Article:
And when it came to those not-so-subtle jabs at Fox's own X-Men Origins: Wolverine, which featured Deadpool's (disastrously received) first onscreen appearance? "We didn’t ask for permission, we just begged for forgiveness after the fact," jokes Wernick. 

Which brings us to everyone's favourite topic, Ryan Reynolds. Having starred as Origins' Deadpool, Reynolds came into the unique position of being one of the first people attached to the project, and one of its most passionate supporters. The actor stuck by Deadpool through more than 10 years of development hell, as it bounced between studios and failed to attach a director.

By the time Reese and Wernick stepped in, January 2010, Reynolds had essentially become Deadpool's "keeper of the flame". "It’s always been Ryan’s voice," Wernick said of the actor's effects on the writing process. "He so embodies the voice, and that voice so engulfs our head and what we write on the page, that it really is so easy to write because all we have to imagine is Ryan saying it."


The pair were largely unfamiliar with the Deadpool comics themselves before they stepped up to the project, though their own education on them meant they, as Wernick phrases it, "fell in love with them as everybody has". They knew certain aspects were essential: the fourth-wall breaks, the suit, the motor mouth, the powers, the scarring, and the cancer; yet no one seemed to know the character quite as intimately as Reynolds himself.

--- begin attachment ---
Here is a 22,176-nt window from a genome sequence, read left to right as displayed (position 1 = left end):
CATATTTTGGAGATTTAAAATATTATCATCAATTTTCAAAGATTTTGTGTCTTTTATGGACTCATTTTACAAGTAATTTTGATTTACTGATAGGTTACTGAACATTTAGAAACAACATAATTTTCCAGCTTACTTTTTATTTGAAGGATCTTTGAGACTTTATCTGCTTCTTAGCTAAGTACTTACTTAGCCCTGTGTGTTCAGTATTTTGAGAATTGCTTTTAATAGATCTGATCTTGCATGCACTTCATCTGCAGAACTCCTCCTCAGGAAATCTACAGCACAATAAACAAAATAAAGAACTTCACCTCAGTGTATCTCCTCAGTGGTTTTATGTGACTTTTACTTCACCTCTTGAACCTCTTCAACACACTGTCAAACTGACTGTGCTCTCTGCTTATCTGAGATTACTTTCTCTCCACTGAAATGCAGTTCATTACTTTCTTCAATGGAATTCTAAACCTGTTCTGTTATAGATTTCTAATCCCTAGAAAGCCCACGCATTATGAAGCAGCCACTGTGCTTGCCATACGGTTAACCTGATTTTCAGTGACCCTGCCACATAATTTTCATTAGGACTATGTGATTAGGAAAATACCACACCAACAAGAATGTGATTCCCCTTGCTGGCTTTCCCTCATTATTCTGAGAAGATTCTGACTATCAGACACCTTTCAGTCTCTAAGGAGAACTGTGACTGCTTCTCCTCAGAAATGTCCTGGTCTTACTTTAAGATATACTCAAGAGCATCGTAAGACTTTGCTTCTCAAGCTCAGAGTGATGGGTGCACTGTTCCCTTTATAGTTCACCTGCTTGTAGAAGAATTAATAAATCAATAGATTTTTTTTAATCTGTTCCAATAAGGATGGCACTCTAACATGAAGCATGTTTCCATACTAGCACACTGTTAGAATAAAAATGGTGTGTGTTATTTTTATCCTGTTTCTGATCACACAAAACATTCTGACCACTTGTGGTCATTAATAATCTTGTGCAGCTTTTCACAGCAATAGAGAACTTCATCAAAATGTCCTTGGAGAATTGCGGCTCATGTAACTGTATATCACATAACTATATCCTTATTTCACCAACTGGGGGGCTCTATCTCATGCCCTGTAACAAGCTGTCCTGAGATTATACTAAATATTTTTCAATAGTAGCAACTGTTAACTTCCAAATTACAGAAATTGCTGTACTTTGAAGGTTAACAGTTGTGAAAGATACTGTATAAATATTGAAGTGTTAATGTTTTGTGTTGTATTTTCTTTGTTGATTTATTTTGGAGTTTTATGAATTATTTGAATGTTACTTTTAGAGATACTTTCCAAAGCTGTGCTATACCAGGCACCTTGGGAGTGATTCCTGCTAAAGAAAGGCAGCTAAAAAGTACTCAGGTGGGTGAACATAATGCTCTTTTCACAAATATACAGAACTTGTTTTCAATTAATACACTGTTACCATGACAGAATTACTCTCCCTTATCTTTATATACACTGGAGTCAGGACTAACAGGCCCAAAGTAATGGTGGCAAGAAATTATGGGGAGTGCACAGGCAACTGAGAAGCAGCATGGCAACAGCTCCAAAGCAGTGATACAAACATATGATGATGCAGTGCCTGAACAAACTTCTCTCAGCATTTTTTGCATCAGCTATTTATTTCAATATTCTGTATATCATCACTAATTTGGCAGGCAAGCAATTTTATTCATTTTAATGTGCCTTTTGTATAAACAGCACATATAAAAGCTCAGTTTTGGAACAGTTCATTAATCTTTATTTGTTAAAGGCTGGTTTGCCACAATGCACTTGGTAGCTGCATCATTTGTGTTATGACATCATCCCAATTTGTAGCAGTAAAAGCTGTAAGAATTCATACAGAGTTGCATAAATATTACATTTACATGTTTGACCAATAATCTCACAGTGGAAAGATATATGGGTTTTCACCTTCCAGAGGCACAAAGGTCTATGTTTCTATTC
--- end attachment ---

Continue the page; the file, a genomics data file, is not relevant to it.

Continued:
"Anytime we strayed even a step off the path of what Deadpool might say or how he might act, Ryan would pull us back onto the path and say, 'I don’t think he would do that exactly' or 'I don’t think he would say that.'" Reese stated. "And that was just always very comforting, it was like a safety net to us. We were never really going to go splat, because Ryan knew the character well enough that if we made a misstep, he would pull us back onto the tightrope."

But even with Reynolds' guidance, the writers still faced one major challenge of their own: how would this anarchic, meta-hero fit into the existing cinematic world of the X-men? "That was really a function of, I think, understanding that the X-Men tone is very different from ours, and trying to use that to our advantage," Reese said. "The X-Men is definitely a more serious franchise, maybe not as serious as The Dark Knight, but it’s very serious. And, rather than look at that with trepidation and wonder, ‘how’s Deadpool going to fit in?’, I think we tried to take advantage of it and use them as foils to his madness and his lunacy."